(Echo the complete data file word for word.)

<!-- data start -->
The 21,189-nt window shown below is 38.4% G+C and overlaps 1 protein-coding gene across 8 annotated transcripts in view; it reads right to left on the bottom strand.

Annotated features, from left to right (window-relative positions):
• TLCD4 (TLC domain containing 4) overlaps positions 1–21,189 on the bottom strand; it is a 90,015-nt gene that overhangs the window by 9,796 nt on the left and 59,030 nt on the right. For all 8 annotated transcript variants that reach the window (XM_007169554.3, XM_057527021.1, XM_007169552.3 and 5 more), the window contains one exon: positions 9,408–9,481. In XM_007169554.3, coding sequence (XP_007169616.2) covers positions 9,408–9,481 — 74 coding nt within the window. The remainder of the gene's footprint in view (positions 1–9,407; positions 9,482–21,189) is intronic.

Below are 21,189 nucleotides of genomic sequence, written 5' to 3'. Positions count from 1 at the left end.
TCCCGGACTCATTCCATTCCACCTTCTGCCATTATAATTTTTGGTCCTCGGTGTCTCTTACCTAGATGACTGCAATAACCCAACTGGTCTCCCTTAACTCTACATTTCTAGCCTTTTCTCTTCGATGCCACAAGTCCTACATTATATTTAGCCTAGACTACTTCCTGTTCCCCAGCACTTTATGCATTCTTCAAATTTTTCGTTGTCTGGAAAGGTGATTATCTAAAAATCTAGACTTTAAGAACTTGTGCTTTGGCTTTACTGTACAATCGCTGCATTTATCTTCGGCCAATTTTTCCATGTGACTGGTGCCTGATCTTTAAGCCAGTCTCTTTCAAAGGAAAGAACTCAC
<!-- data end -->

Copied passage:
The 21,189-nt window shown below is 38.4% G+C and overlaps 1 protein-coding gene across 8 annotated transcripts in view; it reads right to left on the bottom strand.

Annotated features, from left to right (window-relative positions):
• TLCD4 (TLC domain containing 4) overlaps positions 1–21,189 on the bottom strand; it is a 90,015-nt gene that overhangs the window by 9,796 nt on the left and 59,030 nt on the right. For all 8 annotated transcript variants that reach the window (XM_007169554.3, XM_057527021.1, XM_007169552.3 and 5 more), the window contains one exon: positions 9,408–9,481. In XM_007169554.3, coding sequence (XP_007169616.2) covers positions 9,408–9,481 — 74 coding nt within the window. The remainder of the gene's footprint in view (positions 1–9,407; positions 9,482–21,189) is intronic.

Below are 21,189 nucleotides of genomic sequence, written 5' to 3'. Positions count from 1 at the left end.
TCCCGGACTCATTCCATTCCACCTTCTGCCATTATAATTTTTGGTCCTCGGTGTCTCTTACCTAGATGACTGCAATAACCCAACTGGTCTCCCTTAACTCTACATTTCTAGCCTTTTCTCTTCGATGCCACAAGTCCTACATTATATTTAGCCTAGACTACTTCCTGTTCCCCAGCACTTTATGCATTCTTCAAATTTTTCGTTGTCTGGAAAGGTGATTATCTAAAAATCTAGACTTTAAGAACTTGTGCTTTGGCTTTACTGTACAATCGCTGCATTTATCTTCGGCCAATTTTTCCATGTGACTGGTGCCTGATCTTTAAGCCAGTCTCTTTCAAAGGAAAGAACTCAC